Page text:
No one can argue against the fact that a woman who pursues a leadership position will experience the challenges inherent in being a female leader.
Progress is a constant, forward motion. It is uplifting and inspiring. It is gratifying and word-worthy. And it is reason to celebrate.
Progress is a liberating and exciting cycle, because progress has no end. It is on-stretching and unceasing and regenerative and renewable. There is always more to be had.
Less than a century ago, women could not vote in elections. Today, we can run in them.
So while today, there might be a disproportionately low number of females in leadership positions here at Penn, my instinct is to hold my shoulders back like the women before me — to march onward, sanguine and encouraged, in pursuit of the change that tomorrow can bring.
When we commemorate the distance we’ve covered since the time when repression characterized the female experience, when we pick up our chins and trek with confidence into what we hope will be a brighter future and when we accept that we are all on the same team, the world is ours. We break ground and take flight.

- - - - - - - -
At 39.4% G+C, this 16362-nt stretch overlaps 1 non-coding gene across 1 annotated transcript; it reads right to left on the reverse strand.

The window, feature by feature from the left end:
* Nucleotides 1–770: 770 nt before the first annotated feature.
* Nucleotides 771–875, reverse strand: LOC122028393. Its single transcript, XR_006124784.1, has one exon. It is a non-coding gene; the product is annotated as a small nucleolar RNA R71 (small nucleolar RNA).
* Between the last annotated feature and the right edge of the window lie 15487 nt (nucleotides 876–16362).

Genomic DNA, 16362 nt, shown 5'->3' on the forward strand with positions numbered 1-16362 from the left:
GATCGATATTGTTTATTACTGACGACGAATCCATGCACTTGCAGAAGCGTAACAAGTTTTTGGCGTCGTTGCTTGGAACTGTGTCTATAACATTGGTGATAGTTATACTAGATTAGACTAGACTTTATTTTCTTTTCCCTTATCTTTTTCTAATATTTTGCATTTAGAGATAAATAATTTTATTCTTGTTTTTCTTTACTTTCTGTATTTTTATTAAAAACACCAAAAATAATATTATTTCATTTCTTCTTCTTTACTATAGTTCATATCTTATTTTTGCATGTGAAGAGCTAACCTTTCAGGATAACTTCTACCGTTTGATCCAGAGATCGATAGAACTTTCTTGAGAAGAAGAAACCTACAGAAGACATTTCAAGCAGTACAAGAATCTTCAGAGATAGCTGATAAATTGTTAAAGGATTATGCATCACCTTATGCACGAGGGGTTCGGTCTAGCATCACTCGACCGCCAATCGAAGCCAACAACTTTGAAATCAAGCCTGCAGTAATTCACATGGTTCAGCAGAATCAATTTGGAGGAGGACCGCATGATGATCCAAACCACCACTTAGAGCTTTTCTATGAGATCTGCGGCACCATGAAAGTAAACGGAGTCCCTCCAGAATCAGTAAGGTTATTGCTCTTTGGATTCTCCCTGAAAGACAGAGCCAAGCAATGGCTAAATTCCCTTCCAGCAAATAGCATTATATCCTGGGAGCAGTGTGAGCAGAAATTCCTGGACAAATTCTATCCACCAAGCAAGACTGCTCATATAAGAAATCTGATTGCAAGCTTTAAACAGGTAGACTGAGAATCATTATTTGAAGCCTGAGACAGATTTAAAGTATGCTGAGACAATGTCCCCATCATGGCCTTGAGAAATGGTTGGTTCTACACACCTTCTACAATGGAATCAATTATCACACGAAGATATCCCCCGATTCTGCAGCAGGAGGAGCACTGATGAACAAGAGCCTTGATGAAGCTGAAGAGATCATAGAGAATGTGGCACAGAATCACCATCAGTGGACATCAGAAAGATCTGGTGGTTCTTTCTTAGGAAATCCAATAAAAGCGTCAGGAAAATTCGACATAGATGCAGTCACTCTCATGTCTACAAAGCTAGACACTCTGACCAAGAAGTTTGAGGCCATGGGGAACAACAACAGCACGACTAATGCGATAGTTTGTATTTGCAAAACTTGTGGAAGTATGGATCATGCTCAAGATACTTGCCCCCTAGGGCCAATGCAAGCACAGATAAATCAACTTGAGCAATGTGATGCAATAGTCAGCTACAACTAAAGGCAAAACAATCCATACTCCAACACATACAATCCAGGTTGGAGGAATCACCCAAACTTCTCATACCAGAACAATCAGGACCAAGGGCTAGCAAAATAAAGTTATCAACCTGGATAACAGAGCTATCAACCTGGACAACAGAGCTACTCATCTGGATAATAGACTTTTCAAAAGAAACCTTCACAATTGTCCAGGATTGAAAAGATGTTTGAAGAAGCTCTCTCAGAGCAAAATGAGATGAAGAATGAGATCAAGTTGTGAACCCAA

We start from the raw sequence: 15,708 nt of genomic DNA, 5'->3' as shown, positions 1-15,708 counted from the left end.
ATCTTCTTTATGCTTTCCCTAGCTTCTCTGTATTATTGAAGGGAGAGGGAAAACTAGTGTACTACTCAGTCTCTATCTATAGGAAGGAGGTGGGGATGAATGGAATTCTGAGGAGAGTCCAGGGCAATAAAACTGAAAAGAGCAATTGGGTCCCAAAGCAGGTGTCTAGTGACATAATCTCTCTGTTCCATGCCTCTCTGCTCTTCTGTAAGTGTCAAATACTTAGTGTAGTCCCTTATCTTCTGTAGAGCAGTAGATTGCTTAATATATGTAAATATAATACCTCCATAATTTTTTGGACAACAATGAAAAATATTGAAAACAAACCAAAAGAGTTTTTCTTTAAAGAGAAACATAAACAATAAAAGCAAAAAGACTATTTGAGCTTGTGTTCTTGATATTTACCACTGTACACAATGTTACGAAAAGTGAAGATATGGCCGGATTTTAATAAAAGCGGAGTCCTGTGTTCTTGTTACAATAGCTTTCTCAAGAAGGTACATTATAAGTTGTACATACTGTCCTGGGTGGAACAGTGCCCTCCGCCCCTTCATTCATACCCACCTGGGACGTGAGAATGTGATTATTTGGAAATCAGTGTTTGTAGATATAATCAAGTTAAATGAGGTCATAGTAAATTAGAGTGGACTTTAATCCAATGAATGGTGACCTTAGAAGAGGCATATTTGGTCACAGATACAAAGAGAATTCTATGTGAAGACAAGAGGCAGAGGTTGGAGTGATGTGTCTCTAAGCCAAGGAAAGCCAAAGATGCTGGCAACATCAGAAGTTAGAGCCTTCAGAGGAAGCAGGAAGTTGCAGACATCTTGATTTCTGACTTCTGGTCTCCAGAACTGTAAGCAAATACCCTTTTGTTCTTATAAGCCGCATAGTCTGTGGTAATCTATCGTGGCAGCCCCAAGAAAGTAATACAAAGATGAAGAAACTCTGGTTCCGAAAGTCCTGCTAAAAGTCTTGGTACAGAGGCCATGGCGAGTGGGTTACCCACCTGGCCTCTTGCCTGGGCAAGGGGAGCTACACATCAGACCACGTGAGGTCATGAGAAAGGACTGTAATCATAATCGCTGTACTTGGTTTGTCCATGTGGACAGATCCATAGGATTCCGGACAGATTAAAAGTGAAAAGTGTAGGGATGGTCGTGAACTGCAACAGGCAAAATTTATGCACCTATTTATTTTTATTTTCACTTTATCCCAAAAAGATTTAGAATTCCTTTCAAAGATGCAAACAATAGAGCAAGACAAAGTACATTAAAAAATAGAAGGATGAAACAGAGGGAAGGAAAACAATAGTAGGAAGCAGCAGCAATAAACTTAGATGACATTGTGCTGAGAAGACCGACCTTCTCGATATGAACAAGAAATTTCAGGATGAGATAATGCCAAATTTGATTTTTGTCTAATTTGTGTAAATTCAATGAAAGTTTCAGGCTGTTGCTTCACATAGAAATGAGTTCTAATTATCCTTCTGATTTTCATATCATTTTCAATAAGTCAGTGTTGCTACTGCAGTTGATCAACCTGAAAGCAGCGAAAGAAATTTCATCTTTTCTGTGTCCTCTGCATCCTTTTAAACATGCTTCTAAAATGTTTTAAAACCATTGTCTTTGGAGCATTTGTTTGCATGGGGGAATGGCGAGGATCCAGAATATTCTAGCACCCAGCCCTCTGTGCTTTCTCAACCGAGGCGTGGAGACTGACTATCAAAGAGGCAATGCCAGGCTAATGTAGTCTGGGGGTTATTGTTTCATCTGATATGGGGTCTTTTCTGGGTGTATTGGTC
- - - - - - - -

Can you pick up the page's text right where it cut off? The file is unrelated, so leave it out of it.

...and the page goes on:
Things aren’t perfect for women — or for men — at Penn or in the world. But I am thrilled to be in a time and on a campus in which I, as an individual, could be elected the president of my class on a platform of inclusion and embracement of diversity, celebrating what everyone brings to the table — male and female alike.
To the 13 women who wrote a response that captured, not at all inaccurately, the struggles we overcome day to day, and to College junior Lauren Agresti, whom I do admire for her courage to raise her voice: We are not at war. We are a team.
Highlighting our obstacles is important. But it is only a part of a bigger equation. The whole equation is the exciting and rewarding sum of bi-gender leadership.
We are all in this together.
Ariel Koren, the 2015 Class Board President, is a College freshman from Jacksonville, Fla. Her email address email@example.com.
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